Maverick Catholics hold out hope for female priests

But Pope Francis shuts door to changing status quo

  • Ann Penick and Marellen Mayers, two Maryland women who became Catholic priests in a maverick ordination in a Protestant church in Catonsville in 2011, spoke about Pope Francis' comments that women could not be priests. "I was very encouraged by what Pope Francis has said about the poor and the marginalized and by what he said about [gay and lesbian] people," Penick wrote in an email. "However, I was deeply saddened by what he said about the ordination of women." Mayers said she was not surprised, but she expressed hope the pope would "be a good listener" and become open to the idea of a more inclusive priesthood.
Ann Penick and Marellen Mayers, two Maryland women who became… (unknown, Baltimore Sun )
July 31, 2013|Dan Rodricks

I actually thought the cool new pope would have something cool and new to say about one of the things that make it hard to be a Roman Catholic: the church's refusal to allow women to serve as priests.

Pope Francis has all the makings of a revolutionary. In just a few months on the job, he has excited otherwise bored and jaded Catholics with a fresh approach to the papacy, preaching from the book of humility, simplicity and passionate concern for the poor.

Then he went down to Brazil, where the church has lost millions of followers, and criticized leaders there for allowing an "exodus" to other faiths or to the secular life. It was refreshing to hear a pope calling out the cardinals and bishops for being too rigid, "too cold, too distant." He spoke of opening doors and going after "those who are farthest away ... those who do not usually go to church."

All good.

But while there are a lot of reasons for the exodus from the church, you certainly must include its doctrine of discrimination.

Who wants to be associated with a church that, in the 21st century, discriminates against its own members because of their sex or, in the case of gays and lesbians, their sexual identity?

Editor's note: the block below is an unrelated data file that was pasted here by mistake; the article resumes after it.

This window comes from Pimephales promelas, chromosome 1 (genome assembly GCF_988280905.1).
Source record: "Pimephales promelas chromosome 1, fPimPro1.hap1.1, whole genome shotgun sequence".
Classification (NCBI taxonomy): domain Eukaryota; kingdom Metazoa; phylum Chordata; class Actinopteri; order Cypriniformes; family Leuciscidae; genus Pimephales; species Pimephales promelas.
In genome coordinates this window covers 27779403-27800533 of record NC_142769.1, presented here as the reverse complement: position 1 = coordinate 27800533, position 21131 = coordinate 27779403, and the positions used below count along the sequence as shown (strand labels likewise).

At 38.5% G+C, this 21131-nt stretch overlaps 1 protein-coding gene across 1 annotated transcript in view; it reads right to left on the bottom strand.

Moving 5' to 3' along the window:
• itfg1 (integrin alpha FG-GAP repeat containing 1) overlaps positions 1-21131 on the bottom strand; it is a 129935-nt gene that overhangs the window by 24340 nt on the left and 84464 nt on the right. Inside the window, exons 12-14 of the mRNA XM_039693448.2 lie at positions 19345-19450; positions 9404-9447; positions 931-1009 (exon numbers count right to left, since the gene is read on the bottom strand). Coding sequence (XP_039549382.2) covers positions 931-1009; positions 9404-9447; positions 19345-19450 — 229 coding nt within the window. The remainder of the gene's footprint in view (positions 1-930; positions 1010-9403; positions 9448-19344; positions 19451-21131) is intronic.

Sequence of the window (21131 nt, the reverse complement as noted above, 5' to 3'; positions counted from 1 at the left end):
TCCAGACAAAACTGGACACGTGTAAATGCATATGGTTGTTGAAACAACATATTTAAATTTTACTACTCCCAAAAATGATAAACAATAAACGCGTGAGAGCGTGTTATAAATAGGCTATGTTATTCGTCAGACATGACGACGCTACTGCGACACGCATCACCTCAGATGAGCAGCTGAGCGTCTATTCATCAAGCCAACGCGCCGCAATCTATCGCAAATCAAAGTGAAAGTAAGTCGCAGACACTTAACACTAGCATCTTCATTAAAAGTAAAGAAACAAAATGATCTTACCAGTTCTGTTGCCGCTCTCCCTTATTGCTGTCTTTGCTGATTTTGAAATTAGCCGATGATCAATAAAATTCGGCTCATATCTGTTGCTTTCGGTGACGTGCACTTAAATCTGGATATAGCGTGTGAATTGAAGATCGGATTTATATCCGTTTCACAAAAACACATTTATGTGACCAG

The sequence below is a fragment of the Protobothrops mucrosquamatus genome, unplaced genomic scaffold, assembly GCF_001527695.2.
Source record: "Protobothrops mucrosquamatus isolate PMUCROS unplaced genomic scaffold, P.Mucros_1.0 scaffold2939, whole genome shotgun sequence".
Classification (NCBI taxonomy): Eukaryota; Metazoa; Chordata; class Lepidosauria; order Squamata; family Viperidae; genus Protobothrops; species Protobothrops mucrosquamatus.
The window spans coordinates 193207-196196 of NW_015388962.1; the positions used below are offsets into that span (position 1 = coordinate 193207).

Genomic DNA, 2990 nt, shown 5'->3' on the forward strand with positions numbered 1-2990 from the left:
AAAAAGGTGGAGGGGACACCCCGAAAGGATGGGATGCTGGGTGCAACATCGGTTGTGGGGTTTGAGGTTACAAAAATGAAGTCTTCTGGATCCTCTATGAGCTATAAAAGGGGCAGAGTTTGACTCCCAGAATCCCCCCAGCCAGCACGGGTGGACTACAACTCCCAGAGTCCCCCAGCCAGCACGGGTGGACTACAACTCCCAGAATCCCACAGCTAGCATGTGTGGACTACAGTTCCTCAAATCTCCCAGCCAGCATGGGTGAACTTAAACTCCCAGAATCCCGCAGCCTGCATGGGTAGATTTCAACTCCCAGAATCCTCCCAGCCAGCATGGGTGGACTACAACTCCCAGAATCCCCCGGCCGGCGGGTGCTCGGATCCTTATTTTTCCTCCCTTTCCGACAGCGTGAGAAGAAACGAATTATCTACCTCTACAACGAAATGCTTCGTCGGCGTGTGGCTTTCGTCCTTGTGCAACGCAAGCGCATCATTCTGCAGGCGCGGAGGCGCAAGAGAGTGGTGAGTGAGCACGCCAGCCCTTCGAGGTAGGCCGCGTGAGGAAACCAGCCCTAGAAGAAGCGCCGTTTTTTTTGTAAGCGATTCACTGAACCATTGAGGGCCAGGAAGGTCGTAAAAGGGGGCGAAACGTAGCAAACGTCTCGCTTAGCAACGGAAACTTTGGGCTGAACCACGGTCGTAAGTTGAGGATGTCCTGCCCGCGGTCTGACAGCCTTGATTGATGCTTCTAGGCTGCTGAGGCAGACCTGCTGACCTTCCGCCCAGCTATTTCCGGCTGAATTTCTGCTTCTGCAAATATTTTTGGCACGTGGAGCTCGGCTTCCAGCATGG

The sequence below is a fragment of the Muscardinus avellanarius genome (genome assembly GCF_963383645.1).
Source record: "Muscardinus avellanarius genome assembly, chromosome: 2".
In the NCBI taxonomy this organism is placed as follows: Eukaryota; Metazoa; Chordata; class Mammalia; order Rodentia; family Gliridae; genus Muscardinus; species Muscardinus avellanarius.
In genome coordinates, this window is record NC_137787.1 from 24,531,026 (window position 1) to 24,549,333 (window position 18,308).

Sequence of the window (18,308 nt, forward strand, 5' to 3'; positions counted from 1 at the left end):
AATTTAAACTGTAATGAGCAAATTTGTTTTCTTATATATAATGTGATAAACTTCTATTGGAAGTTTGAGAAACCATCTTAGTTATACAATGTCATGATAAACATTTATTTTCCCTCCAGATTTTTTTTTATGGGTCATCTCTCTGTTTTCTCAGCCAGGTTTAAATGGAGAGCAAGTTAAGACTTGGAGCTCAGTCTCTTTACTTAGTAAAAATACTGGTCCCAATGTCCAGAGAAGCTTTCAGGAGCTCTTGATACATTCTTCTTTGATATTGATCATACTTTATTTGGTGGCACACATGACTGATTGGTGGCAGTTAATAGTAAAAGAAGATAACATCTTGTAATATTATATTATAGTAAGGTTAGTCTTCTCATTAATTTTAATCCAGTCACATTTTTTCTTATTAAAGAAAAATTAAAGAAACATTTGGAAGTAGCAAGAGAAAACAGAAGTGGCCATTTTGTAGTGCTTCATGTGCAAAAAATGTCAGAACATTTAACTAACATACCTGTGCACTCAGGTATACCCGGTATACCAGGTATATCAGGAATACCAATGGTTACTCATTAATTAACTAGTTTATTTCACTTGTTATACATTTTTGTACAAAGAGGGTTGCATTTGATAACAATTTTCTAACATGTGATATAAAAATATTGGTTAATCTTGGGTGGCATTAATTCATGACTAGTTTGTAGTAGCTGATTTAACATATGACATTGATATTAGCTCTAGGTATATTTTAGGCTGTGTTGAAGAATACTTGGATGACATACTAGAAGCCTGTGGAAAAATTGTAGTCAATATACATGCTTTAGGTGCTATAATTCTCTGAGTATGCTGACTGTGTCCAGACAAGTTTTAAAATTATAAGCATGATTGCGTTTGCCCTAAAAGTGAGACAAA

Of course, women are allowed to be active in the life of the church — they serve as sisters, as Catholic school administrators; they run charitable missions, and they serve as diocesan and parish leaders.

But they don't get to do what men do. They don't get to be ordained and serve parishes as priests.

And what did the pope say on the flight back from Rio? He said the church needed to have a "deeper theology of women," and he spoke with great respect for their contributions to Catholic life.

But he said the door was closed to the priesthood.

So, for all the excitement Pope Francis has stirred, what we have so far — on an issue that has both philosophical and practical meaning for the future of the church — is the status quo.

Of course, there's a simple solution for those of us who have a problem with this: We could just become Episcopal.

But, not surprisingly, I got some pushback on that Wednesday when I presented the idea to Erin Saiz Hanna, executive director of the Women's Ordination Conference in Washington. Hanna and her sisters in the cause would rather fight than switch.

"How can we leave the church if we are the church?" she said. "Pope Francis declared the church had spoken and said no, but that's a false statement. Pope John Paul II may have said no, but we know from Vatican II that the church is not the hierarchy. The church is the people of the God, and the people support the ordination of women.

"While this is an unfortunate glimpse into what we can expect from this papacy in terms of women's ordination, I am not about to throw in the towel quite yet."

Two years ago, I attended the maverick ordination of four women as Catholic priests in a Protestant church in Catonsville. The ceremony, arranged by a group called Roman Catholic Womenpriests, was carried out in defiance of a Vatican decree that promised excommunication for violators. The presiding bishop, a woman, claimed clerical lineage — that is, "apostolic succession" — to a group of women who had been ordained in Europe in 2002 by three male bishops. That, in the minds of the participants, made the ordination legitimate.

Two of the women who took vows that day, Ann Penick and Marellen Mayers, were from Maryland. I contacted them both Wednesday.

"I was very encouraged by what Pope Francis has said about the poor and the marginalized and by what he said about [gay and lesbian] people," Penick wrote in an email. "However, I was deeply saddened by what he said about the ordination of women."

Mayers said she was not surprised, but she expressed hope the pope would "be a good listener" and become open to the idea of a more inclusive priesthood.

Prayer will help, Mayers and Penick said. But it might not be enough.

"The easiest route would be for the church hierarchy to open the doors and let both women and all married men discern their call to the priesthood," said Penick. "But I think, realistically, it's going to have to come from the other direction — we, the people, citizens of the church. A majority of Catholics support the ordination of women and married men [and] recognize that women are also created in God's image."

"This is our church, too," Hanna added. "Pope Francis said the door was closed, but the magical thing about doors is that when mighty wind comes along and slams your door shut, you just walk over and reopen it. That's how doors work, no? So maybe the official door to women's ordination won't open in this papacy, but I am certain it will open in my lifetime."

drodricks@baltsun.com

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